Spotlight On – Walking Together Reconciliation Conference, Wollongong NSW
Narragunnawali's Zoe Cassim (Left) and Tessa Keenan (Right) with conference organiser Tracey Kirk-Downey (Middle)
At the end of June 2018, Narragunnawali attended Walking Together: A Journey Towards Appreciation, Respect and Action – a reconciliation conference hosted by Wollongong City Council and a committee of local organisations. The conference was a wonderful example of bringing together the local community. Elders from across Wollongong and the Shoalhaven were invited to each host a table. During a ‘Yarning Circles’ session, Elders shared their stories and journeys with those at their table, and after a period of time, all participants were asked to stand up and move to the next table, to listen to another Elder’s story.
Throughout the conference, educators and early learning support staff participated in conversations, reflections and planning toward collaborative reconciliation initiatives in contextually relevant and responsive ways. There were many thought provoking and inspiring workshops: Academic Jade Kennedy led a workshop on the importance of Country, kinship, culture, journeys and connectedness Aboriginal and Torres Strait Islander peoples share, and Dr Ngiare Brown spoke about the importance of understanding and articulating a Cultural Determinant’s approach to addressing child and adolescent wellbeing and positive intergenerational change.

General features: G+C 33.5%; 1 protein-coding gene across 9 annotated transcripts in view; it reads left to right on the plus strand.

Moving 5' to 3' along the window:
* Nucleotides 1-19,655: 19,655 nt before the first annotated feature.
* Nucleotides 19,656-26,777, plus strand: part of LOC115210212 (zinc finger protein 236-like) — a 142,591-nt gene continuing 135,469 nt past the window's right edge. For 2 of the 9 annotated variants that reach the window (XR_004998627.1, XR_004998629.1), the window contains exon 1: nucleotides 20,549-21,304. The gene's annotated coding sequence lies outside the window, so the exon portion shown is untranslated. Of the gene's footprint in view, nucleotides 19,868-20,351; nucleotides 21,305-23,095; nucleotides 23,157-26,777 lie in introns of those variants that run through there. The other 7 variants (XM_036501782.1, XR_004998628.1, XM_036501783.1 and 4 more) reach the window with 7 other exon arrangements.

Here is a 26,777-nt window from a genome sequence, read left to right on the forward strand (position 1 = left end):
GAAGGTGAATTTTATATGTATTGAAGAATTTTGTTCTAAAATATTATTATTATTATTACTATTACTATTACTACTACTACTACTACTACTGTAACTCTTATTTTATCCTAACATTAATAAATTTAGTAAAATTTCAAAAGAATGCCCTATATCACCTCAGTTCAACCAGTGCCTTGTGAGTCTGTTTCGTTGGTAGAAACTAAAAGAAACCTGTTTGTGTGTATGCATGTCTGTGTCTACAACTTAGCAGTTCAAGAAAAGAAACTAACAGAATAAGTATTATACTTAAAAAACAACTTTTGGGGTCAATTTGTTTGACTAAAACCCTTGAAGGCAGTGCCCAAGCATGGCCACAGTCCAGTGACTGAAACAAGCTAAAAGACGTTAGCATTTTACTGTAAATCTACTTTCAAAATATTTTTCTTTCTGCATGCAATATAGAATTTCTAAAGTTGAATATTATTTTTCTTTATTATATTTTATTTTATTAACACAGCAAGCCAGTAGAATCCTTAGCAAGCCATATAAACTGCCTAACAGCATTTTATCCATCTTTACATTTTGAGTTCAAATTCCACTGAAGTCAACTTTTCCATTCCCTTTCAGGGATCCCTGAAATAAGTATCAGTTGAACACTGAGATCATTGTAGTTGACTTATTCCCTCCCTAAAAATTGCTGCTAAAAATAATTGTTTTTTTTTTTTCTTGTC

The conference was energetically driven by Wollongong City Council’s Community Development Worker – Children and Families, Tracey Kirk-Downey, who had been given the opportunity to undertake a 16-month secondment at Cullunghutti Early Learning Service in Nowra, NSW:
“I was the only non–Aboriginal person located in the [Cullunghutti] Family Centre and this is where I learnt many lessons and where I experienced many gifts – cultural gifts… I experienced what it feels like to be the minority in the workplace; I had to quickly try and figure out how to fit in and learn how [my Aboriginal colleagues] worked and communicated with each other and their community. I learnt by watching, listening (with both my ears and my heart) and asking questions... I did, however, make some mistakes with the consultation process and I tried really hard to learn from those. My biggest lesson was that I can’t go my usual hundred miles an hour when working with our Aboriginal Community – relationships are key and they take time.”
Upon returning to her role at Council, Tracey was encouraged by both the Council’s Board and her colleague and mentor, Aunty Lyn from Cullunghutti, to reflect on how she could draw on learnings and inspiration from her experiences at Cullunghutti to support reconciliation across the Wollongong area. This lead to the idea of coordinating the Council’s first ever reconciliation conference.